I’m not a typical film critic; in fact, I’m not a film critic at all. I’m a sociologist that studies fear with a fondness for horror films. What I love to talk about is the ways in which horror movies, in this case The Purge: Election Year, hold a mirror up to society, reflecting both our fears and our secret (or not so secret) desires.
There is no guesswork required in Election Year; this is no funhouse mirror, but rather a pretty direct reflection of where we are today. Election Year picks up where Anarchy left off, with growing opposition to the Purge: on the pro-Purge side we have a Christian minister backed by the New Founding Fathers (and a super creepy bishop), and on the other side a career politician (who happens to be female, white, and blonde) that wants the Purge gone for good (I wonder if writer/director DeMonaco thought Huckabee would be opposing Clinton instead of Trump this fall).
As the two sides face off throughout the 12-hour free-for-all, it becomes abundantly clear that Election Year is an explicit condemnation of the classism and racism threaded throughout the US. Current contentious social and political issues are rolled out one after another; from police targeting and killing the poor and people of color, to the NRA fueling gun violence and bankrolling politicians. Camera angles direct our gaze again and again to the mercenary assassins’ prominently displayed Nazi and Confederate flag patches. They even take a strong shot at the Catholic Church, highlighting the hypocrisy and abhorrent age-old practice of using religion to justify unfair policy.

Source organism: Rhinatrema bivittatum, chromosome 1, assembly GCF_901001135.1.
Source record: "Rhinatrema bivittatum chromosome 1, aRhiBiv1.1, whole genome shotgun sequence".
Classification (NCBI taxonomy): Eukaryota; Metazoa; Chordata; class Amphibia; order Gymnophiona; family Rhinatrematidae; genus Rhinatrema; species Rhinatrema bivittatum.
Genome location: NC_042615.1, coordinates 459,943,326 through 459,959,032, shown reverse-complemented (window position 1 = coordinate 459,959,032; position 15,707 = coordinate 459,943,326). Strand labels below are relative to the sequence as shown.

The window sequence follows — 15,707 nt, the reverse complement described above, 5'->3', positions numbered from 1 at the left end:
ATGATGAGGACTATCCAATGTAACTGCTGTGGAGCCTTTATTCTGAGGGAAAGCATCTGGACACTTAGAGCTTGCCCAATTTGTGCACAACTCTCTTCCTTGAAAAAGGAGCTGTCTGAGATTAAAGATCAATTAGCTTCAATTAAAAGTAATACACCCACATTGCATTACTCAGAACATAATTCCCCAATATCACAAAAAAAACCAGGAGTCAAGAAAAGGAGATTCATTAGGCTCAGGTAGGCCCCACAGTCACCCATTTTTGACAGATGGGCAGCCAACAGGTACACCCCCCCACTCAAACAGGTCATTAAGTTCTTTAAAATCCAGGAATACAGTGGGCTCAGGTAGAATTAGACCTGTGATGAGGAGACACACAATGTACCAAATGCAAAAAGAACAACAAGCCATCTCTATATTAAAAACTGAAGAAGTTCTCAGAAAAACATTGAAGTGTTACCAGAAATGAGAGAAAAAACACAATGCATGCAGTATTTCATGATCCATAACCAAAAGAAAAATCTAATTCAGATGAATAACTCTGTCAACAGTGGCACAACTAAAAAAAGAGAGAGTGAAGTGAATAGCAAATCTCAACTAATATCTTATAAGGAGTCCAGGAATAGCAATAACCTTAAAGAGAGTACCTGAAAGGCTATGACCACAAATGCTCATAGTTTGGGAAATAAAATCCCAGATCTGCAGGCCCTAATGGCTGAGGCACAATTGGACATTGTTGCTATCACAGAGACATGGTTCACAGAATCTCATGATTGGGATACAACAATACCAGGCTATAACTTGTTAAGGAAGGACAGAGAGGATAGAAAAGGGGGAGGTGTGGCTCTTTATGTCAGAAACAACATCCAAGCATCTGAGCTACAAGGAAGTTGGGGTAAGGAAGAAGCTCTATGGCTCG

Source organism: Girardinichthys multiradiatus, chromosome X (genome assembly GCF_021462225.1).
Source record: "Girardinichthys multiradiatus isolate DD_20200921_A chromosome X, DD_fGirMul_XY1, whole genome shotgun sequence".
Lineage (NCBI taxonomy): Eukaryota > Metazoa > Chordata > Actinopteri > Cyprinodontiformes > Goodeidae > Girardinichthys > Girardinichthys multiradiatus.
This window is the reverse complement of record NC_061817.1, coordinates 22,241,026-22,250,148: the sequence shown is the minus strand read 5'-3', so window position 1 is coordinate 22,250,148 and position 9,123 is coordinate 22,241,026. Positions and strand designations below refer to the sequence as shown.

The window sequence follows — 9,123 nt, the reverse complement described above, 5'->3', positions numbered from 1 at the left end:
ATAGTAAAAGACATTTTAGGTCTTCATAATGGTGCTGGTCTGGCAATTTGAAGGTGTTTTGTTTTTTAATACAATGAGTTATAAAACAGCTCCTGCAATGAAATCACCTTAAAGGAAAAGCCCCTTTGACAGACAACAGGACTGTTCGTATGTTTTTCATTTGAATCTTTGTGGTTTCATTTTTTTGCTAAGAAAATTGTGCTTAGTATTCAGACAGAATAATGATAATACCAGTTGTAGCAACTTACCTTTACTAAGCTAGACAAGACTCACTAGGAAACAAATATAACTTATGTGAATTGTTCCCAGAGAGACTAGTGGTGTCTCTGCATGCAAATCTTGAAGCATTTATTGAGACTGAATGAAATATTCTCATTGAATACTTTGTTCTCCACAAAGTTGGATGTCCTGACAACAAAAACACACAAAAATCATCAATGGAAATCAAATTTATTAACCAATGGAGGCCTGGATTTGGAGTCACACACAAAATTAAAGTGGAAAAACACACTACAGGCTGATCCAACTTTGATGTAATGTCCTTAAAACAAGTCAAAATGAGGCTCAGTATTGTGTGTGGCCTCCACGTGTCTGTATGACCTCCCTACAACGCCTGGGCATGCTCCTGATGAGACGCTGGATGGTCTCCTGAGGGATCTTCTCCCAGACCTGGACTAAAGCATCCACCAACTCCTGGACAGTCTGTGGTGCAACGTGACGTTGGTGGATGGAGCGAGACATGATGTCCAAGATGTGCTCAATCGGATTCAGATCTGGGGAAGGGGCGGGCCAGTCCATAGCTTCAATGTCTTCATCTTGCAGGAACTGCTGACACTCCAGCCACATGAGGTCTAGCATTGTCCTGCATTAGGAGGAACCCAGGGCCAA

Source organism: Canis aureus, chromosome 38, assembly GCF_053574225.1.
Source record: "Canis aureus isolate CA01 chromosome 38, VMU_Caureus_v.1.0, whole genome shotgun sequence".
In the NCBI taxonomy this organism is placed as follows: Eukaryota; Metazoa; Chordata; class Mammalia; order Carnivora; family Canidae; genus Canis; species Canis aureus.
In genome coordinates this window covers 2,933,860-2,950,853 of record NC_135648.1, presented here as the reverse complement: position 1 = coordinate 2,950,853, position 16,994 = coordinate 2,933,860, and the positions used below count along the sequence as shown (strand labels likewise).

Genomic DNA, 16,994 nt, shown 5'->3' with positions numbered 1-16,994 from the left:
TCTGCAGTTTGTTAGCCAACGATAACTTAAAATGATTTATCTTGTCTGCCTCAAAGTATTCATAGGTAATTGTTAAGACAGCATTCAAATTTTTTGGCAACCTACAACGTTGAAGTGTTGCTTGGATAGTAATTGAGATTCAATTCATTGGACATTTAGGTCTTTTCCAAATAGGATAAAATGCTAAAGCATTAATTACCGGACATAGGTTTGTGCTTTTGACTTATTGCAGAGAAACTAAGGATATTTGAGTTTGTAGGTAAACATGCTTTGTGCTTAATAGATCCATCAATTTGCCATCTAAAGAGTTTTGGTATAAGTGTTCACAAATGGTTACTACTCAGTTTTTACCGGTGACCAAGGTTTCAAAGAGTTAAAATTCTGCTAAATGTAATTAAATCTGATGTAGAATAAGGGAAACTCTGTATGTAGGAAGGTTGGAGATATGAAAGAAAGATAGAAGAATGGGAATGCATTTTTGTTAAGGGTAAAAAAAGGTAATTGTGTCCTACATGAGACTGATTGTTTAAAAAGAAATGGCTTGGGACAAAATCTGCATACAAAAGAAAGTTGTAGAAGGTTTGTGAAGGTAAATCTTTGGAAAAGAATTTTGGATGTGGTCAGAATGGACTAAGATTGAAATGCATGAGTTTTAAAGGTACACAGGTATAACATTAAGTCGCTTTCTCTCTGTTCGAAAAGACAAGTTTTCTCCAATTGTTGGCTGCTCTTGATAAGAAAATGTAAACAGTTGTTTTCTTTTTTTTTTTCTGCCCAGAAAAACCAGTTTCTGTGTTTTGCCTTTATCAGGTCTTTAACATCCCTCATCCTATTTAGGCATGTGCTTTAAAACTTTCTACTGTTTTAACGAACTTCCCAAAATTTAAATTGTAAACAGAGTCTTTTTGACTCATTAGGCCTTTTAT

There is a self-awareness in Election Year that is almost comical at times, and makes these parallels more palatable: the obvious, over-the-top (and I hope, intentional) white savior narrative, the overacting, Miley Cyrus’ “Party in the USA” blaring as Purgers rage on, and the one-liners that make you go, “Really? Really?” Perhaps my favorite: the news reports touting the US as the destination for murder tourism, where travelers can come to get their violence on! You laugh at the ridiculousness, until you remember the latest US headlines.
But, it’s not just the timeliness that makes the Purge enticing. The whole concept taps into strong beliefs that have been around for a long while:
Research has a lot to say about both ideas. First, no, there is no anger reservoir (or any emotion) hiding inside us. Yet, this idea of “releasing bottled emotions” is wildly popular and used to justify most adult escapades into the land of excess (typically with drugs, sex, alcohol, or violence) so they can “blow off some steam.” But our emotions do not work like that (as cute as Inside Out makes it sound). Emotions are constructed in time and place from sensory information (hot, cold, pain), cognitive processing (what we’re thinking about, like maybe how mad you are at the bastard who just killed your husband—The Purge: Anarchy), and environmental cues (Purge Night).